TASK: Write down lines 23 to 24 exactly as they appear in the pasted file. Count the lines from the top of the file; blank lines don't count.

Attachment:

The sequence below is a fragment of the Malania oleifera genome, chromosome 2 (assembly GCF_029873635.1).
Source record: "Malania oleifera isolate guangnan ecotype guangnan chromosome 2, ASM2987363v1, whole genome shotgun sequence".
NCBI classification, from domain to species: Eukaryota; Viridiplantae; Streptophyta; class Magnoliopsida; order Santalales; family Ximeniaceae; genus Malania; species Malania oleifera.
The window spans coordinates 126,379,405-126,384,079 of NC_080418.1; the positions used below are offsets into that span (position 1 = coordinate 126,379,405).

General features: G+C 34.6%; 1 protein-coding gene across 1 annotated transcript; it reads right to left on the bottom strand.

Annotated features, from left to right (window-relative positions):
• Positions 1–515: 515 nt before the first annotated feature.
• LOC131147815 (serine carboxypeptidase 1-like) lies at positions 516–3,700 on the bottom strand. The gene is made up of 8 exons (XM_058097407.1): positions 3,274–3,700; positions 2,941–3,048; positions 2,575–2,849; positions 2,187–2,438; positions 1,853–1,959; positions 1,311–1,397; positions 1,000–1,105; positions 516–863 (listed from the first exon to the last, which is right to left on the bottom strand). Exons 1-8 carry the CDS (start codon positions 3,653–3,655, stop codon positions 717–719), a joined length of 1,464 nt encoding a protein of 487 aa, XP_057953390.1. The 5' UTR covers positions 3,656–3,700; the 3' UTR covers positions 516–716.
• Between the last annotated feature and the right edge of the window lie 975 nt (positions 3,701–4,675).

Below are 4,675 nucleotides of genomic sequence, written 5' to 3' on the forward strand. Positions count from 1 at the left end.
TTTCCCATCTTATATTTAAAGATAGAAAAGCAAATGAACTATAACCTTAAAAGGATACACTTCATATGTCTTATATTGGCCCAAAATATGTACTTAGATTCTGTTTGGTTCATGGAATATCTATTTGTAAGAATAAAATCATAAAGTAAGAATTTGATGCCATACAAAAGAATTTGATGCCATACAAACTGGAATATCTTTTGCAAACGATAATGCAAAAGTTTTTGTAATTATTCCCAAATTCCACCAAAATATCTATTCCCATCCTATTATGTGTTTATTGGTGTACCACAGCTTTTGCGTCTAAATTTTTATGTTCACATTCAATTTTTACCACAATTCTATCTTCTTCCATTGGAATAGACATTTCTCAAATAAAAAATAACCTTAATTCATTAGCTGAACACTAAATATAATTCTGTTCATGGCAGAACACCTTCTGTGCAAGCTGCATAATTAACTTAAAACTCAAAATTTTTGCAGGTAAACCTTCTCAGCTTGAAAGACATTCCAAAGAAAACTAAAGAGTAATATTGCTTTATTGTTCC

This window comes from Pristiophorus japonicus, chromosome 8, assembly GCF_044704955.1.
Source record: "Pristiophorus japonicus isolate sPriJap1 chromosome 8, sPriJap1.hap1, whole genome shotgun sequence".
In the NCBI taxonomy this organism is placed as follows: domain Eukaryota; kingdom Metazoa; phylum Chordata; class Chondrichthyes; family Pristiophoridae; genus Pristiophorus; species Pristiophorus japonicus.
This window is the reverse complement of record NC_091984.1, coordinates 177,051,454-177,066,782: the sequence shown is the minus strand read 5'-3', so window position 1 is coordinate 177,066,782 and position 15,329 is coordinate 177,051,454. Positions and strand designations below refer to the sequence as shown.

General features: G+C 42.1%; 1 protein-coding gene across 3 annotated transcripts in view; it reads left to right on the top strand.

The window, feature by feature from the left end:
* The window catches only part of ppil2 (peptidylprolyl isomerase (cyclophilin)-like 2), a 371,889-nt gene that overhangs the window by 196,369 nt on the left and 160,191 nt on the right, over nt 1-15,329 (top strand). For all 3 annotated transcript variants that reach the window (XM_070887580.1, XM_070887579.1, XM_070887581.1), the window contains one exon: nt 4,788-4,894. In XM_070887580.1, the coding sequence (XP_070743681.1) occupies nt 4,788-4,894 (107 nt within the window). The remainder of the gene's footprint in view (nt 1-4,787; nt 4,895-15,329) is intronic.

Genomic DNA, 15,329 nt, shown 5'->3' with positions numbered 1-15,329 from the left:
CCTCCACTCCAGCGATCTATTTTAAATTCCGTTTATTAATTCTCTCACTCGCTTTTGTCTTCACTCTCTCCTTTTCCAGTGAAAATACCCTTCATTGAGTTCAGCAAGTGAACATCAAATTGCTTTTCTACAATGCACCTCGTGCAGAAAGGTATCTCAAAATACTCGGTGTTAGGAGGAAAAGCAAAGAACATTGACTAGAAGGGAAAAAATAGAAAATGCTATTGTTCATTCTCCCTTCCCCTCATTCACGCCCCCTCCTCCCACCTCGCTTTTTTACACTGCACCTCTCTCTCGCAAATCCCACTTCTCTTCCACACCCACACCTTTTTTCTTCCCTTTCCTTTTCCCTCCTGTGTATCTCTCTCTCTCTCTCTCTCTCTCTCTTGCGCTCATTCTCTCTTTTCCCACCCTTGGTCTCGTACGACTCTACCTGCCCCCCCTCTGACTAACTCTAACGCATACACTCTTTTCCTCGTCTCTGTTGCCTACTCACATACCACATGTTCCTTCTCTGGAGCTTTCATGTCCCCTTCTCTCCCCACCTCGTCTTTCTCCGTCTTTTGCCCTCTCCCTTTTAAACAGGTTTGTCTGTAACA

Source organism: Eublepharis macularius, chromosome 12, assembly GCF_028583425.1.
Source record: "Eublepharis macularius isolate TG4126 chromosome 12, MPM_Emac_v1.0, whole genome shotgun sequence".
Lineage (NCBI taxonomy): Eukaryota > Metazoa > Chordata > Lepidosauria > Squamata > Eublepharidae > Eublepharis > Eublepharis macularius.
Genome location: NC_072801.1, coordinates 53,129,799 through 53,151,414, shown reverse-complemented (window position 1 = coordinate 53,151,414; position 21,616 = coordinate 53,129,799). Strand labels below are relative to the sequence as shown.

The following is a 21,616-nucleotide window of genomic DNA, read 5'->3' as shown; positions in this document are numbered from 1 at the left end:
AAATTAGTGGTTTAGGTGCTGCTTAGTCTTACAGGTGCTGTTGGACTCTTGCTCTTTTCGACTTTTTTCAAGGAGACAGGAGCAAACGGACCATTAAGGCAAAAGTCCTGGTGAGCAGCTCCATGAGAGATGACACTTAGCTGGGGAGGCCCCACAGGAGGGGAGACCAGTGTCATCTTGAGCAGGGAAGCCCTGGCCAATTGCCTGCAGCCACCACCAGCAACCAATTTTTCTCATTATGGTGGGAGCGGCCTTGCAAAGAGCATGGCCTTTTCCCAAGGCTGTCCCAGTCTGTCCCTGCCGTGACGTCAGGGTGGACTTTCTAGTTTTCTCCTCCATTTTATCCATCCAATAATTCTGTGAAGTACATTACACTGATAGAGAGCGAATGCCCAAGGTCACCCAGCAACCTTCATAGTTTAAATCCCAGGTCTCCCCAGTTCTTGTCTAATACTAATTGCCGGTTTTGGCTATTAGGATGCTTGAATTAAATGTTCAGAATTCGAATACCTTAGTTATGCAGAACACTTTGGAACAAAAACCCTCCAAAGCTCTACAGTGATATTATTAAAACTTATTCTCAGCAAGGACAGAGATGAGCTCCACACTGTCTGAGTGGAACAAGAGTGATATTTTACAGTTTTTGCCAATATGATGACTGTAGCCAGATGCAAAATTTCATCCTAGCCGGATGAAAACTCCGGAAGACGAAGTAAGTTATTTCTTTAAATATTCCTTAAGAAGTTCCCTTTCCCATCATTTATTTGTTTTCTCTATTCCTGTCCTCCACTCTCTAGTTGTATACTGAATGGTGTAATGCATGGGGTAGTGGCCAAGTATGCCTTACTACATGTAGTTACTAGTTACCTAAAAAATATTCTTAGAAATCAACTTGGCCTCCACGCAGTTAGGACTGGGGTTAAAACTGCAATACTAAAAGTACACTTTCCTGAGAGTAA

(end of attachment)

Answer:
Lineage (NCBI taxonomy): Eukaryota > Metazoa > Chordata > Lepidosauria > Squamata > Eublepharidae > Eublepharis > Eublepharis macularius.
Genome location: NC_072801.1, coordinates 53,129,799 through 53,151,414, shown reverse-complemented (window position 1 = coordinate 53,151,414; position 21,616 = coordinate 53,129,799). Strand labels below are relative to the sequence as shown.